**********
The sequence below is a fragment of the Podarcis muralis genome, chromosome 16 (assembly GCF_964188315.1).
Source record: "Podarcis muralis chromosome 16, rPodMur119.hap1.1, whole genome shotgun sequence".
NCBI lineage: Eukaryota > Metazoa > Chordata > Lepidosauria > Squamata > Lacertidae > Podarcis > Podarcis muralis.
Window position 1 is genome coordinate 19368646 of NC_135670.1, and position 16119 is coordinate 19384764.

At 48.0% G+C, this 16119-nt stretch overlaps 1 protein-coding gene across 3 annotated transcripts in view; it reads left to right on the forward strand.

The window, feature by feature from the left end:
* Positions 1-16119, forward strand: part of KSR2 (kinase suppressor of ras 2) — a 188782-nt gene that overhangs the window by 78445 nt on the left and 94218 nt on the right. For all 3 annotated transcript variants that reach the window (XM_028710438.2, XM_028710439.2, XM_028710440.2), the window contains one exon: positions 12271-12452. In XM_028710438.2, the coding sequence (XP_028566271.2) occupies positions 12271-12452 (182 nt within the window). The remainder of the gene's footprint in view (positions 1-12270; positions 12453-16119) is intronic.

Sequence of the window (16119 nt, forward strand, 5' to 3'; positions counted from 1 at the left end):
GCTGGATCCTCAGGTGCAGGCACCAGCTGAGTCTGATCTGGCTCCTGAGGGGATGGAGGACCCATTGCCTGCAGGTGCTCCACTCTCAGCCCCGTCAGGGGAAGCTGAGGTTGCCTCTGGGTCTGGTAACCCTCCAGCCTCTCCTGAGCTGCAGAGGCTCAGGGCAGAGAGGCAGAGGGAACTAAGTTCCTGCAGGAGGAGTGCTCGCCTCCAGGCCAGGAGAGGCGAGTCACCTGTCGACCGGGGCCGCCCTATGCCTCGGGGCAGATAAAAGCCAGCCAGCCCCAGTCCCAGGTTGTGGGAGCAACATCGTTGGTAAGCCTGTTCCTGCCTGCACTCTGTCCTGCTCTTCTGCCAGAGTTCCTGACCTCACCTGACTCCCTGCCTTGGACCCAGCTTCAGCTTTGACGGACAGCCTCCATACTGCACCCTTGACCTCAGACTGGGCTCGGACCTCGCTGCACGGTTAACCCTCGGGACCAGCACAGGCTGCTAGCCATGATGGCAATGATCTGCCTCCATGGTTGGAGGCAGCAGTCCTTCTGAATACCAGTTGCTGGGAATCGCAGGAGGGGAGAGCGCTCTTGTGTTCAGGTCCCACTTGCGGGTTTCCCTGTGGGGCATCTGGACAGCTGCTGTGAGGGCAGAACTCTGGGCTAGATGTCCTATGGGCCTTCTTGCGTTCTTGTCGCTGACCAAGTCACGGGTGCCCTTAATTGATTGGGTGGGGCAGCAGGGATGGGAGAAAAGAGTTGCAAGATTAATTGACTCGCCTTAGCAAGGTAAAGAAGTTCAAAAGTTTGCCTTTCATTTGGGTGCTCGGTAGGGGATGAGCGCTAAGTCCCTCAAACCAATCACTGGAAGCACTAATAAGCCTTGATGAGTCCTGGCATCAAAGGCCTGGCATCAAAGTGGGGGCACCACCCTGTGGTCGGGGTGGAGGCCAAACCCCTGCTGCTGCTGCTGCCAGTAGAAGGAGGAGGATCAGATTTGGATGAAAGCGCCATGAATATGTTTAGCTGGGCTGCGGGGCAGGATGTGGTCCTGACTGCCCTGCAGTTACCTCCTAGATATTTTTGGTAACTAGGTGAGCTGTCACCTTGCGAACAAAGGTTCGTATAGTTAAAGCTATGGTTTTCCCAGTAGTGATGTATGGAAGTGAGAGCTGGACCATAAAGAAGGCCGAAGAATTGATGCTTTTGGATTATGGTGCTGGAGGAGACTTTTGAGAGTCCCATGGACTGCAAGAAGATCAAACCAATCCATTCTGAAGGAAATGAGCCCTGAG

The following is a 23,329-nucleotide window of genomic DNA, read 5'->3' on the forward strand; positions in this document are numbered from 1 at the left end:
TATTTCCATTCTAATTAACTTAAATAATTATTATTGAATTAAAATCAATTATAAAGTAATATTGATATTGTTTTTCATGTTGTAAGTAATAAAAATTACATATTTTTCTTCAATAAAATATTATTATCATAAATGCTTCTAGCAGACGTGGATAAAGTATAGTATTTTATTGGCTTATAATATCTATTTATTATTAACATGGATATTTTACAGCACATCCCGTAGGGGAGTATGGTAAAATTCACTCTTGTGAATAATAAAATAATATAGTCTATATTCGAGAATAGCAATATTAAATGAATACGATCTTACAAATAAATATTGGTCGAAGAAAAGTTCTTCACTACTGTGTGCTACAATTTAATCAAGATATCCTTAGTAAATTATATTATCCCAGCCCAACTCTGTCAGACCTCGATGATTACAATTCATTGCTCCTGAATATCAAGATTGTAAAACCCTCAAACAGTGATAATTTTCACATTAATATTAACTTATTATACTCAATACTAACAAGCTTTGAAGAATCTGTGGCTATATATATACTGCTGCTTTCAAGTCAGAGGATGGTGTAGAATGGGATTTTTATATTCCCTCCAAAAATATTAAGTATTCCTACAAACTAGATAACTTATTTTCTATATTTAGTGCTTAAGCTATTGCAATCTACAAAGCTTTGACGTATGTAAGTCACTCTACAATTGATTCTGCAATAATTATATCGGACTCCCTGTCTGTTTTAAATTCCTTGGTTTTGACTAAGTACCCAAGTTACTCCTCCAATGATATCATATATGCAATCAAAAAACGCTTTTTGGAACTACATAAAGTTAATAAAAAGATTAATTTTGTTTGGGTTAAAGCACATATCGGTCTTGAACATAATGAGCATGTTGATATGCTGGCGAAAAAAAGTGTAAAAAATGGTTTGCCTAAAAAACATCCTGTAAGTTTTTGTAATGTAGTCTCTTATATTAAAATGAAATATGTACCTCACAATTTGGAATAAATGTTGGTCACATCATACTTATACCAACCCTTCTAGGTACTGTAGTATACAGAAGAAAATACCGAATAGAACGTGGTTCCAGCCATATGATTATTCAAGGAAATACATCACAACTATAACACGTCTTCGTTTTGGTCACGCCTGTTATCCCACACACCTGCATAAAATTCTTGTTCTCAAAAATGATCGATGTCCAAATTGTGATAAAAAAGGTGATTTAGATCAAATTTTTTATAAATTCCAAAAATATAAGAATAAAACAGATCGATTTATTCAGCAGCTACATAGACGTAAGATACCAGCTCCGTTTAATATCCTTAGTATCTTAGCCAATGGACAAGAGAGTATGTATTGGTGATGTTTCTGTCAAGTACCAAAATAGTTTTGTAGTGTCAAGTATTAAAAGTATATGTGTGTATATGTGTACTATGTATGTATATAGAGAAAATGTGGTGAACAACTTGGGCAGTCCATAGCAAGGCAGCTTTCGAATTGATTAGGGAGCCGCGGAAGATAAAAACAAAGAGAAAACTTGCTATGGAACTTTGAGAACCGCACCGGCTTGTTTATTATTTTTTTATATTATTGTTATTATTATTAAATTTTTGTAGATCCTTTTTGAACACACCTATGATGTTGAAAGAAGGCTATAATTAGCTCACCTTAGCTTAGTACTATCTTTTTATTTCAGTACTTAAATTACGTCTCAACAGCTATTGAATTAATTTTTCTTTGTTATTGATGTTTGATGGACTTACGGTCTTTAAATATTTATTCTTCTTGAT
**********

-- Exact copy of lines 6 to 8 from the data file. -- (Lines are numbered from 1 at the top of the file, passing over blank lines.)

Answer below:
The window, feature by feature from the left end:
* Positions 1-16119, forward strand: part of KSR2 (kinase suppressor of ras 2) — a 188782-nt gene that overhangs the window by 78445 nt on the left and 94218 nt on the right. For all 3 annotated transcript variants that reach the window (XM_028710438.2, XM_028710439.2, XM_028710440.2), the window contains one exon: positions 12271-12452. In XM_028710438.2, the coding sequence (XP_028566271.2) occupies positions 12271-12452 (182 nt within the window). The remainder of the gene's footprint in view (positions 1-12270; positions 12453-16119) is intronic.

Sequence of the window (16119 nt, forward strand, 5' to 3'; positions counted from 1 at the left end):